Being a Star at the Workplace : Feature Article; V4 Issue 1

I think we all want to be stars and enjoy the limelight. One place we can be a star is at our workplace. I watched a movie last week and was in no doubt that what I had witnessed was some exemplary performance by the lead actor. I did not need a film critic or my friends who had also seen the movie to tell me that. That’s how superb acting is - easy to tell. How about superb performance at the workplace? Do we know when we see it? Perhaps, not so easily!

Signs of star performance

Who is a star performer at the workplace? Is it the person who contributes the most in a team or the person team members turn to for help? Let’s look at some tests we can run to find out.

Once I had a consultant, let’s call him Suhas, whose work I was very happy with. When I mentioned this to Suhas’ manager he said it was only expected because Suhas was a high performer. Later when I had some other consultants from the same firm working for us, they mentioned how much they admired Suhas and his work. I did not know it then, but what I had experienced was a star performer in action at the workplace. So, the first test is whether you are considered an excellent performer not only by your manager, but also by your peers and customers. I like to call this the ‘Acceptance by all test’. This test’s beauty is that it rules out those high producers whose tactics are such that while producing they harm the organization/team, thus negating any positive contribution that they make.

The second test is whether the person consistently exceeds expectations ie., not only exceeds expectations in one project or in a quarter but in all projects and in every quarter. This is the ‘Consistency test'. It helps rule out people who hit a century in a match but fail to accumulate a high average of runs. Indications? - Numerous and not one off awards, honors, performance bonuses, patents, publication credits etc.

The final test is the ‘Productivity test’. It is not about whether he/she dreams, talks or plans well but whether he/she actually produces a lot compared to his peers. Is his/her contribution towards the organization and team’s success substantial? Simply put, does he/she make a mark?

I think we can safely say that if a person passes all of the above tests he/she be considered a star. However what makes stars shine brighter than others. Are they smarter? Do they relate to people better? Apparently it’s none of these.

Strategies for consistently delivering a stellar performance

Robert Kelley, a Carnegie Mellon professor has written a book called ‘How to be a Star at Work: Nine Breakthrough Strategies You Need to Succeed’. It is the result of 10 years of scientific investigation at companies like 3M and AT&T. Kelley examined how stars operate, searching for some differentiating factor between the ‘average’ worker and the ‘star’. His surprising conclusion was that there is no difference with regard to cognitive factors (IQ, creativity), personality (self-confidence, ambition) and social factors (interpersonal skills, leadership). Stars are just like you or me, but they use certain work strategies that can be learned.

Here are the strategies that Kelley identified. While at a glance some of the strategies may seem commonplace, a star’s approach to them is different.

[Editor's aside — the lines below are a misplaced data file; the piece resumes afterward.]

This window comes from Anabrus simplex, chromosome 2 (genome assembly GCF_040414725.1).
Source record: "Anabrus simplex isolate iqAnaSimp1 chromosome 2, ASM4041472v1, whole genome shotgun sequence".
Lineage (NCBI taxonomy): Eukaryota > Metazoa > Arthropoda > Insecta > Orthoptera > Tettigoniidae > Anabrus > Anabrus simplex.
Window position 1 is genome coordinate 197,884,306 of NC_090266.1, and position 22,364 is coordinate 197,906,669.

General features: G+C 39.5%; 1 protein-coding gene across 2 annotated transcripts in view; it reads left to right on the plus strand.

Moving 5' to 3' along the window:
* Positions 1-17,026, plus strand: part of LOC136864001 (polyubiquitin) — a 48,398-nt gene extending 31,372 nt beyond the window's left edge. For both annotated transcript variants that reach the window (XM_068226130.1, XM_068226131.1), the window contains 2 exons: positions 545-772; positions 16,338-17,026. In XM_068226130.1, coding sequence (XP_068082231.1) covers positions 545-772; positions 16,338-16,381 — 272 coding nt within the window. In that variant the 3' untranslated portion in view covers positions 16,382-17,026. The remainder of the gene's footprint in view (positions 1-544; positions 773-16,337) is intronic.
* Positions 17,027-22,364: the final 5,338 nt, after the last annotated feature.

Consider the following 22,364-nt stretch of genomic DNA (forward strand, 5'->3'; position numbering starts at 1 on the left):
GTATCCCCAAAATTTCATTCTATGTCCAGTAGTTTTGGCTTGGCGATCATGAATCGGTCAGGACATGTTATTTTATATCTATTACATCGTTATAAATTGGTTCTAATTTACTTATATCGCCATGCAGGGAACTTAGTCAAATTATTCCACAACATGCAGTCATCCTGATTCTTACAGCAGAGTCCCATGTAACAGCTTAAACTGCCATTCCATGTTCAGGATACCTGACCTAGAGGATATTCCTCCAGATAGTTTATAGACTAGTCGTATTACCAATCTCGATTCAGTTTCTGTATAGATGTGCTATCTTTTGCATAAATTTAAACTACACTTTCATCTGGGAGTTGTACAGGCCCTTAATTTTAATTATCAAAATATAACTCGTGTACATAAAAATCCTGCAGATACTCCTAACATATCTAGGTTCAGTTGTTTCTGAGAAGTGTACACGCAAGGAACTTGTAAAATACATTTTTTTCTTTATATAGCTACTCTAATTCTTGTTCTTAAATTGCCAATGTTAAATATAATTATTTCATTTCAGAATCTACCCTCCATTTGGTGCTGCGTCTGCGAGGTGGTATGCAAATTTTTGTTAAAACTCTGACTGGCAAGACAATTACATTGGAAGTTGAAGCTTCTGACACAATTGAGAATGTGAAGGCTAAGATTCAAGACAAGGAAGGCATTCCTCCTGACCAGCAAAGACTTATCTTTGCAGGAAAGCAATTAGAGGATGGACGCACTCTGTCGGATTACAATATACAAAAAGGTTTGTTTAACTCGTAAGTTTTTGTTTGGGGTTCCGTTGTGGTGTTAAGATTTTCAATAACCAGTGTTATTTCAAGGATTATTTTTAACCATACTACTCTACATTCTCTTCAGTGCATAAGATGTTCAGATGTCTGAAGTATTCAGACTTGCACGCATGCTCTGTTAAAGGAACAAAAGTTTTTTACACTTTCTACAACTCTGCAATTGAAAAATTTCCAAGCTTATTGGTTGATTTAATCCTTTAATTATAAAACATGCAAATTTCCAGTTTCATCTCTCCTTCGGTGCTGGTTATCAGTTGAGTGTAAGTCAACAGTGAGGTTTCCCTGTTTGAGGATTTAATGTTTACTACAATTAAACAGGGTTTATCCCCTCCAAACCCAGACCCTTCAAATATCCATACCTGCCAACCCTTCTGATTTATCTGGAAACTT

In addition to these I would say the following strategies will also help.

  1. Initiative: Average performers think initiative is doing one’s job well by figuring out better ways to do it, like using a tape recorder to take down a meeting’s minutes. For stars however that is not initiative but doing one’s job. For them Kelley says initiative means doing something above and beyond your job description, helping other people, taking some amount of calculated risks and seeing an activity through to completion. So, before you take on anything new, make sure that you're doing your assigned job well. Social initiatives like organizing the company picnic cannot be considered initiative. The initiatives that matter to your career are those that promote the company's core mission.
  2. Networking: Stars use networks to multiply their productivity. They figure out who can supply what ‘they don't know but need to know’ and cultivate relationships with those people. Stars’ approach to networking is different from average performers. They don’t consider the help their network can extend as their right and call someone they don't know well and simply demand help. Instead they help out a lot of people before asking anyone for help in return. For this you have to have expertise that people need but don't already have and be patient.
  3. Self Management: While average performers see self-management as time management, stars see it as managing not only one’s work but also one’s relationships with people and ones’ career over time. The average performer after finishing a project go to the boss and ask, "What do you want me to do next?" .The star starts looking around six months before a project is done and asks, " What assignment should I tackle next that would make me more valuable for the company/in the marketplace?" Stars select their next project before they finish the current one and then try to bag the ‘identified’ assignment. To manage yourself better, understand the company goals and align yourself with its core business, so that you contribute more directly to its larger purpose. You can’t become a star by changing who you are. So turn ‘how you work’ into an advantage. Continuously learn and never think you ‘know it all’. Stars recognize the value of seeking out strong mentors and peers. They are not afraid to ask for help and guidance.